Apple has asked the Indian government to exempt iPhone users from using the common charging port (USB-C) for electronic devices. The move has been taken as the Centre has evaluated the possibility of mandating a common charger for most devices.
In a recent meeting with the IT Ministry’s officials which took place last month, the tech giant informed the officials that if such a rule will be implemented in India, which sounds similar to what has been proposed by the European Union (EU) to require devices, which supports the universal charging ports, which may hamper its domestic manufacturing plans, a reliable sources told IANS.
As per the company, if such regulations are implemented on older iPhone devices, Apple might not be able to meet the PLI (product-linked incentive) targets.
It was Reuters who first reported about the development. When Apple was reached out to know the reason, the tech giant did not comment on the same.
Pankaj Mohindroo, Chairman of India Cellular and Electronics Association (ICEA) told IANS that the industry is completely aligned with the government for implementing a uniform charging port regulation in the country to reduce e-waste and promote ease of living.
Mohindroo further said, "The mobile phone industry has already adopted the Type-C USB port for charging and 100 per cent of the new models launched and sold in India are with Type-C. We are working with the Ministry of Electronics & IT (MeitY) for a smoother transition of all the notified products like mobile phones, laptops, and tablets, which will be covered under the regulation.”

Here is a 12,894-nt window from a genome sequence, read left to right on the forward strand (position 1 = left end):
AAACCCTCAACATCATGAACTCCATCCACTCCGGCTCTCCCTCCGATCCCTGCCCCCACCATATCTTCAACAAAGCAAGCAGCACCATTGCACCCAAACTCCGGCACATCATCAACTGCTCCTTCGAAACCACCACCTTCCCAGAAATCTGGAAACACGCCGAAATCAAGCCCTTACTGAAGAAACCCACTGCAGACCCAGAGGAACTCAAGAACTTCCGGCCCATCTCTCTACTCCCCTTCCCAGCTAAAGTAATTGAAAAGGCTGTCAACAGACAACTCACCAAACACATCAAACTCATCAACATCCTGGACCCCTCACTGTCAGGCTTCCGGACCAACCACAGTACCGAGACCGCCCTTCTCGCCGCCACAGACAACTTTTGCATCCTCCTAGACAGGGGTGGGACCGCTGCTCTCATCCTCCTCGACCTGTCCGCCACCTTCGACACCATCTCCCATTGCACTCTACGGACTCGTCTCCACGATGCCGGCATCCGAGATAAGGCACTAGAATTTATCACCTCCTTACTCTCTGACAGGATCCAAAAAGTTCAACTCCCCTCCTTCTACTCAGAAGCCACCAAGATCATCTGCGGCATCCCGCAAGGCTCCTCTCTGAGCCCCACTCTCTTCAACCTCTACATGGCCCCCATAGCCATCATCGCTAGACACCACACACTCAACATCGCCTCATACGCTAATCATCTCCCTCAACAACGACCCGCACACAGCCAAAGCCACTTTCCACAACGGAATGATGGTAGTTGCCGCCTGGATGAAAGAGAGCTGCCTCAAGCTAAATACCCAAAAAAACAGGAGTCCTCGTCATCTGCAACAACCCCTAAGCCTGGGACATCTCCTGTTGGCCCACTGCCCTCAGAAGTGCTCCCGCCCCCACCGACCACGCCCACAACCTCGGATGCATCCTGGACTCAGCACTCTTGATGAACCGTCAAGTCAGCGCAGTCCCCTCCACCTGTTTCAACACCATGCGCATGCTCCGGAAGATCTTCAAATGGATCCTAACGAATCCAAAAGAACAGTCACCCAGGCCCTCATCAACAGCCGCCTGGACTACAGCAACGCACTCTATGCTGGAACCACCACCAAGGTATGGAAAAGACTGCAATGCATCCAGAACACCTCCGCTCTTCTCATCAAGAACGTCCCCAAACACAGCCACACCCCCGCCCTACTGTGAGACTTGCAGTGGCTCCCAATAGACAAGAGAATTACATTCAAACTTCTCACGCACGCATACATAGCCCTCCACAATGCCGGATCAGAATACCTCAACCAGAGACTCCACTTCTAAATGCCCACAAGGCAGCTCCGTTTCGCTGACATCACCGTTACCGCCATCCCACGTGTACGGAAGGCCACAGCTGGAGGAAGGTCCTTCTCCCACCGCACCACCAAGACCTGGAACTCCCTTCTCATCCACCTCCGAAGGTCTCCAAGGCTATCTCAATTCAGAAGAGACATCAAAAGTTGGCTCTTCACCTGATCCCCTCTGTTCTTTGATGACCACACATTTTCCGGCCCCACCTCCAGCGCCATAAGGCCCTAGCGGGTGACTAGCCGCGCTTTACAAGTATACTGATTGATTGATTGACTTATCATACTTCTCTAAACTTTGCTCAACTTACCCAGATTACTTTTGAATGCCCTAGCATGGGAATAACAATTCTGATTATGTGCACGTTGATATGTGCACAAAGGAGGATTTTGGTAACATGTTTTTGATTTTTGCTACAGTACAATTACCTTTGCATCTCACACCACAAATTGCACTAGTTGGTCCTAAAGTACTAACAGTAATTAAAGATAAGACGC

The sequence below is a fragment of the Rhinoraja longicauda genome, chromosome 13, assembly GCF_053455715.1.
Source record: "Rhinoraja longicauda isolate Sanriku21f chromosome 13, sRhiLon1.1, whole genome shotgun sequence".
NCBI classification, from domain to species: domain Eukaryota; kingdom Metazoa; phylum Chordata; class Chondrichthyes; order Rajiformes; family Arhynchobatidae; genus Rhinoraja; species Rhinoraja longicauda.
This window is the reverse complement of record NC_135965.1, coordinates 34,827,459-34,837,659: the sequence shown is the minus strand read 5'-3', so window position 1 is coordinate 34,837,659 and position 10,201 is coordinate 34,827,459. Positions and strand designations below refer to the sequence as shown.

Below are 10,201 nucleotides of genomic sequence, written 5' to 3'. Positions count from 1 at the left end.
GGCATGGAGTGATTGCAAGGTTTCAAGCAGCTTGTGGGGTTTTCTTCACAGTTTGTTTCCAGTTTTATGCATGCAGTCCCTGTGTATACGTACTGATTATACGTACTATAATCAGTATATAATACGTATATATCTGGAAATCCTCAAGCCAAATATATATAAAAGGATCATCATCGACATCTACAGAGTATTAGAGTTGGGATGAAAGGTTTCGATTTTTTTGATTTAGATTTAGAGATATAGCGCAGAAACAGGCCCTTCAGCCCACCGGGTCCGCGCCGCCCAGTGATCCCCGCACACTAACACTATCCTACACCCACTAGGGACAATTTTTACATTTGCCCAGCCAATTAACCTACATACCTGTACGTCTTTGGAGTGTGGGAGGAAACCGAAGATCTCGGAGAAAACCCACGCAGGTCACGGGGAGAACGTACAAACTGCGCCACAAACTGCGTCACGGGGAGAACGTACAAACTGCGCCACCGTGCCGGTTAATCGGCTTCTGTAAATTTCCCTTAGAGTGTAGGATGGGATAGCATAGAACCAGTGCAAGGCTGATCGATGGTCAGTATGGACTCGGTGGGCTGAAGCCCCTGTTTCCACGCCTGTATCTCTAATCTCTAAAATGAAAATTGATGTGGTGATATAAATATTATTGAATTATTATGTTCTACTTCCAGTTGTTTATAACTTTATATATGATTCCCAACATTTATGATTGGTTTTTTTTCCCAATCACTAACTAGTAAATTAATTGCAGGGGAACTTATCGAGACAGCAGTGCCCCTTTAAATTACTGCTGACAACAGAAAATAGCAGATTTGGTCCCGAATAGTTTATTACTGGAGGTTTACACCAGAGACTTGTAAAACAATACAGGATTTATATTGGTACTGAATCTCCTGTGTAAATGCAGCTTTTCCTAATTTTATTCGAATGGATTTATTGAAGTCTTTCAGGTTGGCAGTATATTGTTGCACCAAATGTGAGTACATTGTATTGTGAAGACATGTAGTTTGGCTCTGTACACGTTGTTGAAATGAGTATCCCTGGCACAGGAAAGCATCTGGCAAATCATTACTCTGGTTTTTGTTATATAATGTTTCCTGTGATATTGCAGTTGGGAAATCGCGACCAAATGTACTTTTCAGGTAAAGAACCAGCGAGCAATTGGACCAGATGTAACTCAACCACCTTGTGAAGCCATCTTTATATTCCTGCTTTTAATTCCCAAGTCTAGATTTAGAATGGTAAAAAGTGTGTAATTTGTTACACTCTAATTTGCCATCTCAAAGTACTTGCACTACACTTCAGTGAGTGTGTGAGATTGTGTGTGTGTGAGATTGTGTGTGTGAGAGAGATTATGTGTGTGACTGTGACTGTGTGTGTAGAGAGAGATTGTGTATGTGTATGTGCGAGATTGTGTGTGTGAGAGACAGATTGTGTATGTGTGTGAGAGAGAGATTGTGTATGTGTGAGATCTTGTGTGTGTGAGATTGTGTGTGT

Latest iPhone 15 series with USB-C port
The latest iPhone 15 series was launched with the USB-C port and as per Apple Inc., “the design of the earlier products cannot be changed”.
As per the industry experts, Apple has primarily been tied to older-generation iPhones, as the masses are still using the old-generation iPhone models.
Prabhu Ram, Head-Industry Intelligence Group at CMR, told IANS, "An early transition to USB-C, including on older-gen iPhones, could potentially strain Apple's supply chain and hit its fortunes."
In August 2023, the Department of Consumer Affairs met the industry representatives to evaluate the possibility of mandating a common charger for most of the devices.
Also, in the meeting with Secretary Rohit Kumar Singh, the ICEA and other industry stakeholders discussed the viability of a common charging port (USB-C) for devices, including smartphones.
Mohindroo stated, "The charging port ecosystem has largely become rationalised, with the vast majority of feature phones (375 million) using micro-USB, and vast majority of smartphones (500 million) using USB-C. Low power devices (such as hearables /wearables, Bluetooth speakers) are also moving towards USB-C for higher-end items.”
The government has been aiming at the possibility of adopting a universal charger model for all electronic devices and will set up a panel seeking views on the proposal.
Inputs from IANS